Neither do I

The scribes and the Pharisees brought a woman who had been caught in adultery; and making her stand before all of them, they said to him, “Teacher, this woman was caught in the very act of committing adultery. Now in the law Moses commanded us to stone such women. Now what do you say?” They said this to test him, so that they might have some charge to bring against him. Jesus bent down and wrote with his finger on the ground. When they kept on questioning him, he straightened up and said to them, “Let anyone among you who is without sin be the first to throw a stone at her.” And once again he bent down and wrote on the ground. When they heard it, they went away, one by one, beginning with the elders; and Jesus was left alone with the woman standing before him. Jesus straightened up and said to her, “Woman, where are they? Has no one condemned you?” She said, “No one, sir.” And Jesus said, “Neither do I condemn you. Go your way, and from now on do not sin again.” John 8:3-11 NRSV

Sometimes I feel like I am drowning in all the garbage of dysfunctional images of a quick fix god who spends his time floating in the air condemning everyone in sight. Where do these images come from? Yes, I know how the church has overcompensated with one image or another in specific historical crisis. And I remember my racist grandfather searching through the bible line by line searching for anything that can justify his ranting against those who are different. I listen today to those who are so scared that their world of exclusive saintliness has come to an end that they desperately proclaim that they and they alone have the truth that will protect us from “those people.”

After I read the above story of the woman not condemned, a teenager asks, “Why would he do that?”

“What do you mean?” I ask.

He continues, “She was guilty wasn’t she? If she is guilty she should be punished.”

I show them a rock I have where I have painted the words “First Stone.” “Why do I need this stone to remind me of something important?” We read the story again. We discuss the different parts.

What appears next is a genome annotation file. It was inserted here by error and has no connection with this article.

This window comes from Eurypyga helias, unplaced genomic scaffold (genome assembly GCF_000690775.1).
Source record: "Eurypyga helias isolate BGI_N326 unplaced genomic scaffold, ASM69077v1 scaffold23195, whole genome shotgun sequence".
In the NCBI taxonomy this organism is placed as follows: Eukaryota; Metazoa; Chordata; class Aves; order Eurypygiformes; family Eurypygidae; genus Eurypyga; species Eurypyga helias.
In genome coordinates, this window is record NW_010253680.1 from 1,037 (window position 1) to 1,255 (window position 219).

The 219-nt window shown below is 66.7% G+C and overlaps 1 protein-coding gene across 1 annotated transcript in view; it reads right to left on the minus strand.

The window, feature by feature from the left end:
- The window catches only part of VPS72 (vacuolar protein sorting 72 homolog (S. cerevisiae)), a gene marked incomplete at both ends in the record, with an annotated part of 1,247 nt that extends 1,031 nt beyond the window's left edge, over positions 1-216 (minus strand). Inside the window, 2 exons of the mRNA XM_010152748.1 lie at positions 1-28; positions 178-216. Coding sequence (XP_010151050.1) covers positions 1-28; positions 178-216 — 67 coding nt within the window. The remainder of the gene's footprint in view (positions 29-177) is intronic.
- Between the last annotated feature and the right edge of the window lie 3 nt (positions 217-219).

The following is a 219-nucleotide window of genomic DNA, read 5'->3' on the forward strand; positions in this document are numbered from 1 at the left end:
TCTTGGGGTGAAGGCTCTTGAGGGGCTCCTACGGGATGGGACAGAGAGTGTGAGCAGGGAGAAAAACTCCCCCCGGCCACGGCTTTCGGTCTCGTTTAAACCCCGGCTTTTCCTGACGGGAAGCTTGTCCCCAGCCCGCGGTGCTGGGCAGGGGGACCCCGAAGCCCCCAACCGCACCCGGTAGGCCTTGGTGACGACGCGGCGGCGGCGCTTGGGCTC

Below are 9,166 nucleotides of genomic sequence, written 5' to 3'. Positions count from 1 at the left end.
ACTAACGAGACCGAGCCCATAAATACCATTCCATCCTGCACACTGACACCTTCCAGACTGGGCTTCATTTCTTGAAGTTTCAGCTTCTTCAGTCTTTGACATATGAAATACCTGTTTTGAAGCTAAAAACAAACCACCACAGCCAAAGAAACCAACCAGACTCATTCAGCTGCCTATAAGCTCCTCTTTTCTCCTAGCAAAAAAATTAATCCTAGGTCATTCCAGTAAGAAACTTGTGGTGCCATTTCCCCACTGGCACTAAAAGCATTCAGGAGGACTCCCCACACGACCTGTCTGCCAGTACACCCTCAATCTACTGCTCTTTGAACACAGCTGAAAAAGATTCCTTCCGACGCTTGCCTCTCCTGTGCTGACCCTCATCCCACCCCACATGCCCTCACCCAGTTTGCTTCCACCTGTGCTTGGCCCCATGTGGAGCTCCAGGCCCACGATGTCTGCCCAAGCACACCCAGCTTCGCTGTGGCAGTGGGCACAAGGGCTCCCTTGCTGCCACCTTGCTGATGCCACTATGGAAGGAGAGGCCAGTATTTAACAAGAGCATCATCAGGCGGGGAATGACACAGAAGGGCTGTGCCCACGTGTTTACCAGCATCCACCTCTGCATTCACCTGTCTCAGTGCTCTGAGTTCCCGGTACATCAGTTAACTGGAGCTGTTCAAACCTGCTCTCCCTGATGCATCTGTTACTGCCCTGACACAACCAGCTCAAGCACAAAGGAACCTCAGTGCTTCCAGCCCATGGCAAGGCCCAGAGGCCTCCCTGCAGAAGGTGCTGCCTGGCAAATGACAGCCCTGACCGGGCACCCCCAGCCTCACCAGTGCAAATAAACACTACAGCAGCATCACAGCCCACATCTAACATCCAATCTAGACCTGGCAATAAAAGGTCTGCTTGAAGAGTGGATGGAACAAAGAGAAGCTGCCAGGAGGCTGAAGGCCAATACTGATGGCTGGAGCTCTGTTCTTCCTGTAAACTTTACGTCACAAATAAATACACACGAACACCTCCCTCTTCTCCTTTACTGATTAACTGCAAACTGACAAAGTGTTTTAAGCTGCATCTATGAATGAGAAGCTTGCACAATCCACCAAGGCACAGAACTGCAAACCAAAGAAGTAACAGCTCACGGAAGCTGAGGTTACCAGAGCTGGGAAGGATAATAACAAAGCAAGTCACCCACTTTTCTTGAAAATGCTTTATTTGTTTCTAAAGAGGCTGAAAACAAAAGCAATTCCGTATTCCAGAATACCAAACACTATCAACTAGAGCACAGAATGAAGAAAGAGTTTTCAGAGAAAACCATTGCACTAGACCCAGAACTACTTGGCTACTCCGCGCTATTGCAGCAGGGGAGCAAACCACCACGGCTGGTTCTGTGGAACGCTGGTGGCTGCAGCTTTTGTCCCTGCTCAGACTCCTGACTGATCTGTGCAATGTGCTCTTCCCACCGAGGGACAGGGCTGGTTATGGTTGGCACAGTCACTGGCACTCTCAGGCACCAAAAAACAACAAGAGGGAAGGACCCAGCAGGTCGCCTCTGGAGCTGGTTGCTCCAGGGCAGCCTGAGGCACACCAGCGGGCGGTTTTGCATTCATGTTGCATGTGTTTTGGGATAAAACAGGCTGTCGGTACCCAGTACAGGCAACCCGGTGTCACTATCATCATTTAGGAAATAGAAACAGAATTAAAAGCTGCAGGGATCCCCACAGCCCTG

One of the young adults says, “I remember the post you erased on FB where someone said that instead of all the things we do, including our homeless mission, we should concentrate only on the drinking problems we have. Who did he think he is to judge us? I get so tired of that. I think this is about who is qualified to judge.”

“We do it too,” says one of the young adults. “I criticize people all the time. My mother hit me on the side of the head when I walked in late from school one day. We got into a big fight yelling at each other and all I could think of is how much I would like to slam her. Later I found out she had lost her job and didn’t know how to tell us. I’m too quick to condemn someone.”

“We don’t know what is going on with a person. It’s up to God to judge.” Someone concluded.

“This is too easy,” I say. “It sounds like you are all giving me the ‘right’ answers. Go back to the first question. ‘Why would he do this?’”

One of the teens responded, “He made them think about their own problems instead of why someone else is wrong. And even though he knew she was wrong and he had the right to judge, he still said that he did not condemn her. That’s extreme. That’s really big.”

We left it at that. I know that we haven’t finished with that story. We are so used to censuring and being censured by those who do not have our standards. But to receive the message “Neither do I condemn you,” is so radical an act of majesty.

Somehow to say, “This is really big” may be the most comforting expression that can be said in our limited understanding.

Kaze Gadway has worked with the emerging leaders of the Episcopal Church within the Native American community of Northern Arizona as a volunteer for eleven years. They are youth of promise from ages twelve to twenty-four. The Spirit Journey Youth is an outreach program of the Episcopal Diocese of Arizona with forty young people. She is on Facebook and blogs at infaith’s posterous

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